The Supreme Court of Victoria’s recent decision in IMCC Group (Australia) Pty Ltd v CB Cold Storage  VSCA 178 has confirmed that a wide interpretation of ‘retail premises’ should be used for the purposes of the Retail Leases Act 2003 (Vic) (Act). This included a finding that ‘the ultimate consumer test can be satisfied by either commercial or non-commercial consumers’ – i.e. in relation to business to business services, as well as business to private customer.
This decision could have major implications for both landlords and tenants under existing and future leases, by bringing such leases within the regulation and scope of the Act.
Cold Storage (the tenant) operated a cool storage business using freezer warehouses and related facilities which were built on the premises.
The customers of Cold Storage paid fees to store their dairy products, seafood, small goods and the like. In addition, Cold Storage provided ancillary services such as loading and unloading of pallets into the warehouses and arranging the transportation of products to and from the warehouses.
The usual customers of Cold Storage were companies involved in the food industry.
The Supreme Court dismissed the appeal and found that the premises were retail premises for the purpose of the Act. The Supreme Court applied the ‘ultimate consumer’ test and determined that the ‘ultimate consumer’ does not necessarily to have to be a person, but can be a business which uses services for a business purpose.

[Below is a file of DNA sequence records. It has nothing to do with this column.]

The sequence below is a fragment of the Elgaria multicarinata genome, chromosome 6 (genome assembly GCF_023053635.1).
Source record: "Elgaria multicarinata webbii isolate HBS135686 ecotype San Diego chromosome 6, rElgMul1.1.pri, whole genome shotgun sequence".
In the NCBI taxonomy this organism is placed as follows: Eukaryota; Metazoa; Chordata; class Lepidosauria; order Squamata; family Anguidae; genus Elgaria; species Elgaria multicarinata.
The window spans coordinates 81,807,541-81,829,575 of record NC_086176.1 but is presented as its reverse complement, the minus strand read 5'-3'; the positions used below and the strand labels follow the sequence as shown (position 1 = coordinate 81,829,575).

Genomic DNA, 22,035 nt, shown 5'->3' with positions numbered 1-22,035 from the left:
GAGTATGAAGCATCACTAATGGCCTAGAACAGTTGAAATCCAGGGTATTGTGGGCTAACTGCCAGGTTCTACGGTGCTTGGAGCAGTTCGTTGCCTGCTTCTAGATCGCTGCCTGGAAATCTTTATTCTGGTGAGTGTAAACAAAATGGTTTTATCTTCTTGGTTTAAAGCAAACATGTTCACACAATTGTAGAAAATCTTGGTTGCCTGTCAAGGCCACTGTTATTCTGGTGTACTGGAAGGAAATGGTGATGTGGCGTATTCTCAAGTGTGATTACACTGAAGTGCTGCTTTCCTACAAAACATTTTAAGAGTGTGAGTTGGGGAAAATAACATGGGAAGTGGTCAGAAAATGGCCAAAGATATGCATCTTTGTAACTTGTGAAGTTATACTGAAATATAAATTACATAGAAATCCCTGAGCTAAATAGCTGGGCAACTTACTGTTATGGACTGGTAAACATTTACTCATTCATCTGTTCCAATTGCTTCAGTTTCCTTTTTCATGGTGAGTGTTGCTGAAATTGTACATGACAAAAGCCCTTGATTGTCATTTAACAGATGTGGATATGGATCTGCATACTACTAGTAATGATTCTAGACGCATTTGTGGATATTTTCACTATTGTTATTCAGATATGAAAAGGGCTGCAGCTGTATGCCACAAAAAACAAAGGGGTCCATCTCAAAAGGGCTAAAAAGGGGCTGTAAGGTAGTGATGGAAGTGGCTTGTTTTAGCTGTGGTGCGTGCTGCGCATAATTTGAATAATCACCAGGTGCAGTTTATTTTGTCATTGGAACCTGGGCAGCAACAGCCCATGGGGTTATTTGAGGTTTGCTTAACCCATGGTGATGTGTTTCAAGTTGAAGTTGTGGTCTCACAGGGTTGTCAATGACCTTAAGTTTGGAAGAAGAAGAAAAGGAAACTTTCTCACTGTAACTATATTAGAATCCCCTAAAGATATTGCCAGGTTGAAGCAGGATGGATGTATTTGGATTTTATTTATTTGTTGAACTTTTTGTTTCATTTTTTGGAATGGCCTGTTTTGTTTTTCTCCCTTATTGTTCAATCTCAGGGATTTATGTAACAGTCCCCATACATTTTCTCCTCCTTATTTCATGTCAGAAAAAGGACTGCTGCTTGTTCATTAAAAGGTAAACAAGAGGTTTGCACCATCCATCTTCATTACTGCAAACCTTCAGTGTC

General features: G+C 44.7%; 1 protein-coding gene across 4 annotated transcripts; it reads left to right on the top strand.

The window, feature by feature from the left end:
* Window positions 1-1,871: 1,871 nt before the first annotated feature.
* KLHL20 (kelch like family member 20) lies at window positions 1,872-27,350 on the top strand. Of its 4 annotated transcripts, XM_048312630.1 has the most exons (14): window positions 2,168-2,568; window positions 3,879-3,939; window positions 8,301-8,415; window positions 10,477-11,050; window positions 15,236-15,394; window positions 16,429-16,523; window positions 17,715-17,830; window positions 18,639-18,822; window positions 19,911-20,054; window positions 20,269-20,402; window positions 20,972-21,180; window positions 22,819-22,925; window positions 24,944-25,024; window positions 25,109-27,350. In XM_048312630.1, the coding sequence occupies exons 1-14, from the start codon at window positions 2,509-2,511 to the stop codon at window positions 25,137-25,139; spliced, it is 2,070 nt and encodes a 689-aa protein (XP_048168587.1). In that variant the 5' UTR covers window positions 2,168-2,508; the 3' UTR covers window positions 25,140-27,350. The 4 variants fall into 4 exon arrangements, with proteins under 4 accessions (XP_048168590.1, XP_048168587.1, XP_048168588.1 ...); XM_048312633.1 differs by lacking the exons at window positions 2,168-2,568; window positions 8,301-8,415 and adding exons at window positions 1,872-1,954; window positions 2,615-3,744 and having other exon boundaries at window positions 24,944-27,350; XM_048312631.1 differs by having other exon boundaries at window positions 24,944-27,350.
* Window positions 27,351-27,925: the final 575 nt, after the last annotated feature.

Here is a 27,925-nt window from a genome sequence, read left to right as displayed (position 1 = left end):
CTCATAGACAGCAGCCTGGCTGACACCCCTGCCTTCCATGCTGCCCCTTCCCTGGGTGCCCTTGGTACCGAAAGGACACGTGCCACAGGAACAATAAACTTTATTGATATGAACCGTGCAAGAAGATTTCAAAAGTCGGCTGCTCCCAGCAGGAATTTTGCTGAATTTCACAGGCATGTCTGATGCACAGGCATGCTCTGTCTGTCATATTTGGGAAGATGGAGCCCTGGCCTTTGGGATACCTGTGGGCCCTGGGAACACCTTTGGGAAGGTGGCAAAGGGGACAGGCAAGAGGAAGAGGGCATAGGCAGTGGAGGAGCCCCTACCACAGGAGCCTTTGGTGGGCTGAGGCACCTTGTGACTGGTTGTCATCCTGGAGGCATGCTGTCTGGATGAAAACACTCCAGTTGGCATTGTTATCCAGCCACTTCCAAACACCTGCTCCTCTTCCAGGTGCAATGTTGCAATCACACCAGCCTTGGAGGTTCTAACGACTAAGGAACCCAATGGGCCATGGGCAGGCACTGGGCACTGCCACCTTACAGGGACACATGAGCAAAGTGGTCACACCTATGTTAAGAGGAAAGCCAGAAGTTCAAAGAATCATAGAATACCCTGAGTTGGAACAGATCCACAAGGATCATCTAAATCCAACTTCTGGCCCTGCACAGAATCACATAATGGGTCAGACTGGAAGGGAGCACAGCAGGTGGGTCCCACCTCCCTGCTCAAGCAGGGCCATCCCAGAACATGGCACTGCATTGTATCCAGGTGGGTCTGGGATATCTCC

What does this mean?
If your premises are deemed to be retail premises for the purposes of the Act, the Act will deem that certain potentially onerous provisions apply in relation to the lease of that premises, despite any term in the lease to the contrary, including that:
- the landlord is prohibited from requiring the tenant to pay the landlord’s land tax and the landlord can be required to refund to the tenant any land tax paid in previous years in breach of this prohibition
- the landlord is responsible for maintaining in a condition consistent with the condition of the premises when the lease was entered into the structure of, and fittings in, the premises, the plant and equipment (including the air conditioning system), the appliances, fittings and fixtures provided under the leaseby the landlord relating to the gas, electricity, water, drainage or other services;
- the landlord is subject to initial and ongoing disclosure obligations, the breach of which may give the tenant, in certain circumstances, the right to withhold rent and outgoings or terminate the lease;
- the term of a retail premises lease, including any further term(s) provided for by an option for the tenant to renew the lease, must be at least 5 years; 
- the landlord is liable for their own legal or other expenses relating to the negotiation, preparation or execution of the lease, obtaining the consent of a mortgagee to the lease or their compliance with the Act;
These provisions demonstrate the risk for landlords who do not correctly identify retail premises leases, and set terms accordingly.
Let’s revisit the definition of retail premises